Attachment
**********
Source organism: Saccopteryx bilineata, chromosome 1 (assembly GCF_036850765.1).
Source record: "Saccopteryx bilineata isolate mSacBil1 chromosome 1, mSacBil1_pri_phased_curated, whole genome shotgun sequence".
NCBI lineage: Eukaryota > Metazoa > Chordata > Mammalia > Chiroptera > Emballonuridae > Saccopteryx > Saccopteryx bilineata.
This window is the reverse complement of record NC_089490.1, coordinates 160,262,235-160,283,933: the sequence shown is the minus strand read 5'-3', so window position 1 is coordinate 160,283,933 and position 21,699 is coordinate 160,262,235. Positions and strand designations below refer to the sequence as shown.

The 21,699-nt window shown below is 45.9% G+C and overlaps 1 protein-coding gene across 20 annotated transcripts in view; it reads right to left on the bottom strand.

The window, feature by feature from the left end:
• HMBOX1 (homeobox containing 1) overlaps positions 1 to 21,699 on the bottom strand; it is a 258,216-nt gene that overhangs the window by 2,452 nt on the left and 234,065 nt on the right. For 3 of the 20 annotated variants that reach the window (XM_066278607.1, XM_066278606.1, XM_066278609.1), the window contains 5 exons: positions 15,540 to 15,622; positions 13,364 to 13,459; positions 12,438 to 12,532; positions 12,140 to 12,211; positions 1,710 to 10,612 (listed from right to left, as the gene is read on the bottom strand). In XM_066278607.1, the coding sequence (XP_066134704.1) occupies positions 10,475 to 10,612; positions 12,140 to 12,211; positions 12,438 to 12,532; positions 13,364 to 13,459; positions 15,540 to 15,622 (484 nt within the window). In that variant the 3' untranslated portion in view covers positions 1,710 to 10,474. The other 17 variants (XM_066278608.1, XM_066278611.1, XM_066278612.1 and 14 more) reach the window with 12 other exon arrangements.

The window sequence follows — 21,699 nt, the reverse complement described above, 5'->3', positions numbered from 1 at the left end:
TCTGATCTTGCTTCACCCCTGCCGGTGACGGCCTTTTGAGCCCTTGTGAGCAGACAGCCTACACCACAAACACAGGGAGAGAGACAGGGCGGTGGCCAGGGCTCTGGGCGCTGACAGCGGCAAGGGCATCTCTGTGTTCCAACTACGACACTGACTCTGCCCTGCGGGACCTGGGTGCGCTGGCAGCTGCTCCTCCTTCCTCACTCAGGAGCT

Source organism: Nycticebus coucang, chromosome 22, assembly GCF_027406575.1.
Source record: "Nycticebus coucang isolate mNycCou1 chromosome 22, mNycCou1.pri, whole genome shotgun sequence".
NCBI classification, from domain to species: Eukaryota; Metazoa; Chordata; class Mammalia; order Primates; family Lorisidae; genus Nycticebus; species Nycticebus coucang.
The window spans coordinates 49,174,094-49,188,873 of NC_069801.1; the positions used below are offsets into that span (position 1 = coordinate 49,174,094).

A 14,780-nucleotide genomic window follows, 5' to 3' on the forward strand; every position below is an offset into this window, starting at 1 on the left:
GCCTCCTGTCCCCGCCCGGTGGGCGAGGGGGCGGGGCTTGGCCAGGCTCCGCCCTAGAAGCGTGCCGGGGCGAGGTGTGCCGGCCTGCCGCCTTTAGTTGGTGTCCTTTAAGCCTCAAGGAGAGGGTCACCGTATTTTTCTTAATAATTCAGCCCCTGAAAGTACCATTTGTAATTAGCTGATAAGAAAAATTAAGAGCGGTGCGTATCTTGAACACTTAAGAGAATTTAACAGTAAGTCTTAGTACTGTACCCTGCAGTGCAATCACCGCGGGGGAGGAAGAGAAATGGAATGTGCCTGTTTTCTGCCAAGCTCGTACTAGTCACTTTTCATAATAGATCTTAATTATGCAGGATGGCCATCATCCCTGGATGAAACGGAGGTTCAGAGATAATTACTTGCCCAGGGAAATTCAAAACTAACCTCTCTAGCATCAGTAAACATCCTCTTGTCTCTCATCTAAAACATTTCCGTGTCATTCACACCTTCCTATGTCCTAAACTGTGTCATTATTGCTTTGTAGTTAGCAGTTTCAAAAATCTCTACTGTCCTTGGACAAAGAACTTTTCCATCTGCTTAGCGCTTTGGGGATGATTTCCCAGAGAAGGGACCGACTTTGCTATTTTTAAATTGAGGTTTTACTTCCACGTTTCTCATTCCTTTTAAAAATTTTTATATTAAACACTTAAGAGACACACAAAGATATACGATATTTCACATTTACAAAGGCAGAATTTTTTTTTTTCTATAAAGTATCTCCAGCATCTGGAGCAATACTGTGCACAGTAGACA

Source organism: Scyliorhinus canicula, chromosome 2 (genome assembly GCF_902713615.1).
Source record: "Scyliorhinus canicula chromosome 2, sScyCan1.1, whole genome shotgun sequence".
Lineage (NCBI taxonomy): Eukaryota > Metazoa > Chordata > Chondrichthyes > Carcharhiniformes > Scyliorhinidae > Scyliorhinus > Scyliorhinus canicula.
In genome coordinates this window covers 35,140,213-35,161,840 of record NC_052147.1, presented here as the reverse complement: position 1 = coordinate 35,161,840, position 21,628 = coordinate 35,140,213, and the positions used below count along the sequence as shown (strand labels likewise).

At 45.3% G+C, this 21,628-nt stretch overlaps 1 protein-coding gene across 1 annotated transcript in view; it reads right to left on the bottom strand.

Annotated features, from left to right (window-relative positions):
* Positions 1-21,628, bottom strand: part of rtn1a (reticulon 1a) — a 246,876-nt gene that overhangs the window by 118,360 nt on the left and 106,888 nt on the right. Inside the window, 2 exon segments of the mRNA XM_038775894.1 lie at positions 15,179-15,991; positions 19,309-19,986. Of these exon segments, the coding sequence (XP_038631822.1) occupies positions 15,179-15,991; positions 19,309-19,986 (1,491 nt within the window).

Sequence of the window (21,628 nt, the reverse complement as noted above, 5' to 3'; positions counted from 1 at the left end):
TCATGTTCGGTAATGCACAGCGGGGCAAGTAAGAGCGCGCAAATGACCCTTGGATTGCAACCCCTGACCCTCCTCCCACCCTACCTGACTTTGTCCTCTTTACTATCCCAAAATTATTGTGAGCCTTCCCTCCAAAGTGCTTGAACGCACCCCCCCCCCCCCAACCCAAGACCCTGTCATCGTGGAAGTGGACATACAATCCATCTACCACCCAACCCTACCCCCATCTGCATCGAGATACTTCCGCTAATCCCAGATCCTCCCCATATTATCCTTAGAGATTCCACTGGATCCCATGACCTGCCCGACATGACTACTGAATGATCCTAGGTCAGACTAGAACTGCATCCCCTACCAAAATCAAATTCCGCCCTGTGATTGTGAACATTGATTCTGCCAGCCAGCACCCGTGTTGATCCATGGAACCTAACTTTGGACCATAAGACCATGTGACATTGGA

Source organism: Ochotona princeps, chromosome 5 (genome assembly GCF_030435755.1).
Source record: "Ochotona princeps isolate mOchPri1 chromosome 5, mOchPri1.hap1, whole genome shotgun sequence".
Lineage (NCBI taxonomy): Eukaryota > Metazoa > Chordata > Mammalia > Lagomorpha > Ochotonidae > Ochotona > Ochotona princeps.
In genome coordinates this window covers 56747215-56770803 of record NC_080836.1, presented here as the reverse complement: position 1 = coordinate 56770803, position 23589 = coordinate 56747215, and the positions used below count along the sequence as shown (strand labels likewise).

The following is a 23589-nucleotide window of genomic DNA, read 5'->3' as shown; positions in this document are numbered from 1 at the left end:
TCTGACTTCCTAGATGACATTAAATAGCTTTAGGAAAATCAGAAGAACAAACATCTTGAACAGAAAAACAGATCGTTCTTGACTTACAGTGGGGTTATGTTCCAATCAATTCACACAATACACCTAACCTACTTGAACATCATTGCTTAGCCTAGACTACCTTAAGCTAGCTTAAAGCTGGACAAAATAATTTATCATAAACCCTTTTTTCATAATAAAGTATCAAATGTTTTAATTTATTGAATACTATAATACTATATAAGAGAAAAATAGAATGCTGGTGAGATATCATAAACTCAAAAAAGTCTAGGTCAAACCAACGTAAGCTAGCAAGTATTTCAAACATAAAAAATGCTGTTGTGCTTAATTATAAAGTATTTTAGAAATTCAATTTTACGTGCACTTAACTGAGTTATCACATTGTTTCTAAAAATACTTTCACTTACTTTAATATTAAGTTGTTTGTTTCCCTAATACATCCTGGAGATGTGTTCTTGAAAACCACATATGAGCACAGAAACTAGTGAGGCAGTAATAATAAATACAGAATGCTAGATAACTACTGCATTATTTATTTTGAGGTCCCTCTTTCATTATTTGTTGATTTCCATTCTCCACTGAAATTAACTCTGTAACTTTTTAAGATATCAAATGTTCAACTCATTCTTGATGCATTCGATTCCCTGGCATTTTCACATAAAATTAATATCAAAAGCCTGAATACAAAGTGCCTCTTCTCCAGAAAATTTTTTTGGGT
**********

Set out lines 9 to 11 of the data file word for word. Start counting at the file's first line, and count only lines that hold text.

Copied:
TCTGATCTTGCTTCACCCCTGCCGGTGACGGCCTTTTGAGCCCTTGTGAGCAGACAGCCTACACCACAAACACAGGGAGAGAGACAGGGCGGTGGCCAGGGCTCTGGGCGCTGACAGCGGCAAGGGCATCTCTGTGTTCCAACTACGACACTGACTCTGCCCTGCGGGACCTGGGTGCGCTGGCAGCTGCTCCTCCTTCCTCACTCAGGAGCT

Source organism: Nycticebus coucang, chromosome 22, assembly GCF_027406575.1.
Source record: "Nycticebus coucang isolate mNycCou1 chromosome 22, mNycCou1.pri, whole genome shotgun sequence".